The Secret of Making 1000-Year-Life Concrete

Masic’s article is the latest in a series of investigations into Roman concrete. Last year, she, along with Marie Jackson, a researcher at the University of Utah, published research examining the 22-foot tomb of Caecilia Metella, a first-century Roman noblewoman on the Appian Way, an ancient Roman road through Italy. Their research revealed that the special Roman concrete used in the tomb became more flexible over time by interacting with rainwater and groundwater.

In their previous work, Jackson and colleagues produced an exact replica of a similar concrete used to build Trajan’s Markets in Rome 1,900 years ago and developed an innovative fracture test to better measure its flexibility and showed it to be much less brittle. More than modern concrete, Jackson also studied the cores opened from concrete in Roman ports, determining that seawater passing through the concrete reacts with the concrete to form new minerals that make the concrete more cohesive and flexible over time.

But Jackson has some concerns about Masic’s new paper. The sample analyzed is undated and contains sand instead of the typically used volcanic tephra – so the sample is not representative of Roman concrete, he says. In response, Masic said his team plans to analyze other sites “to confirm our hypothesis” that the Romans used quicklime in their concrete recipe, known as hot mix. Masic’s team also wants to look in more detail at the effect the hot mix had on how the Romans built their structures.

So did Masic really solve the mystery of how Roman concrete was made? “Who knows?” says. “What I do know is that we’ve been able to translate some of these concepts into the real world. That’s what excites me the most.” Certainly “Roman” or not, there is now the potential to build better concrete.

This recipe and process was lost more than a thousand years ago. Similar concrete did not exist until Joseph Aspdin of Great Britain received a patent in 1824 for a material made from a mixture of limestone and clay. He named it Portland cement because it resembled Portland stone, a limestone used for construction in England.

Modern concrete is made from chunks of rock combined with Portland cement, a mix of limestone, clay or shale, and other ingredients, and is ground and burned at 1,450 degrees Celsius (2,642 degrees Fahrenheit). This process creates massive amounts of greenhouse gases and leaves you with non-durable concrete, which degrades in as little as 50 years, especially in marine environments. By contrast, Roman concrete is strong and, unlike its modern counterpart, does not require steel to reinforce it. And relatively cheap.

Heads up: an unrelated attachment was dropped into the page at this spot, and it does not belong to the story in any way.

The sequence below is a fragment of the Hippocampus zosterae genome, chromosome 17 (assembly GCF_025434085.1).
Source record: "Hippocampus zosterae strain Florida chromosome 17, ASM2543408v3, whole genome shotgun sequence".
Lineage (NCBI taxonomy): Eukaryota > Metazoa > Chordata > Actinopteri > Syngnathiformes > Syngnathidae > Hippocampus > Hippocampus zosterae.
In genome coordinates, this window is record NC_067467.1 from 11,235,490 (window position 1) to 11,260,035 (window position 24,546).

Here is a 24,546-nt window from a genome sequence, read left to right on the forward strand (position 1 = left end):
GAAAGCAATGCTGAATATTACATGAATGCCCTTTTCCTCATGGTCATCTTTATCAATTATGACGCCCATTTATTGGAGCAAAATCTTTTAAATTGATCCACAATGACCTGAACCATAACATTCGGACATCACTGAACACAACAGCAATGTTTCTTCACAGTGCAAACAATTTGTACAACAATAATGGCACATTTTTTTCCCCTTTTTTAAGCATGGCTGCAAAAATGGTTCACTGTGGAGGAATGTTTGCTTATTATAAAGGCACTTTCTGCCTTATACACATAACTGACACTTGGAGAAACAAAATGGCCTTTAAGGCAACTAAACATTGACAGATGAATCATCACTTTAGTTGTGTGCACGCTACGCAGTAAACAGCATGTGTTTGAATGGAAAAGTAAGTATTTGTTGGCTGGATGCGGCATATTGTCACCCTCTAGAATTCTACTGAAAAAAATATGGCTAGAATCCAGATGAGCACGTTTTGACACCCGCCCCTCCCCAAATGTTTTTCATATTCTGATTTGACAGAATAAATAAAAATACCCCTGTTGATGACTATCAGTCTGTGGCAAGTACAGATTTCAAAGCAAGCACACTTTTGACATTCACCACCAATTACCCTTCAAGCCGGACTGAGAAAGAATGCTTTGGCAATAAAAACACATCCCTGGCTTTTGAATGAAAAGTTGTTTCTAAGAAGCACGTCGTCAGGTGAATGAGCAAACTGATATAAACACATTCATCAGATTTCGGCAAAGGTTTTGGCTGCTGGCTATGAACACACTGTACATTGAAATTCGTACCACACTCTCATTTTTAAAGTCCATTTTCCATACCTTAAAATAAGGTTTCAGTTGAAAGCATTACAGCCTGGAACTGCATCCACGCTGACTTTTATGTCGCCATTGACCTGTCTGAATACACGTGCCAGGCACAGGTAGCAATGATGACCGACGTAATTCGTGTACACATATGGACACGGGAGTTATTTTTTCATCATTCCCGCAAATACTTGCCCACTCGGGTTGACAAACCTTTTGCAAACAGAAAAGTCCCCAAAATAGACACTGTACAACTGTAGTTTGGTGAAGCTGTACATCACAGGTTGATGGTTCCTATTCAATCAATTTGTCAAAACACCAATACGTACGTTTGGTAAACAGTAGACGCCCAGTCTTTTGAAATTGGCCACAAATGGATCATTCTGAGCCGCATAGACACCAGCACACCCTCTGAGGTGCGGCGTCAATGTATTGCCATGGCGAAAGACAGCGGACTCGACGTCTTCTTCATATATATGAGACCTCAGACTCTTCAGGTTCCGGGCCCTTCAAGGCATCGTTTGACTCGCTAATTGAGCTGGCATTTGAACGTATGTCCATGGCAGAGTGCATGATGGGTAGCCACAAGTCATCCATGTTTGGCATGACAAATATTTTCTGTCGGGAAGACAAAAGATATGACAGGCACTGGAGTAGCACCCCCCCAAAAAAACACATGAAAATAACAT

Concrete infrastructure, such as roads, today costs six to 10 times its original price when repairs are taken into account over its lifetime, King says. Therefore, extending the life of concrete produced today by only a few times its expected life will significantly reduce demand and reduce greenhouse gas emissions. “When you lay a new highway, every three years, potholes appear,” King says. “Now if you only need to fill your pits every 10 years or every 20 years, this is the better material.” Having concrete that lasts 2,000 years isn’t necessary to make a big difference.

On this front, Masic’s and Jackson’s labs are working with entrepreneurs interested in launching their own versions of Roman concrete. For example, Jackson’s team collaborated with an industry partner to create a synthetic version of the volcanic tephra mined by the Romans because of the enormous volume that would be needed.

After years of chasing an answer, Jackson is happy that the search has sparked interest. “The really important and valuable thing is that the topic of Roman concrete is now in the media,” he says. “This is an incredibly sophisticated and complex material. The people who made it were so brilliant and so precise in what they did that it took us 15 years to decipher most of it. And we are humbled that we still have so much more to learn.”

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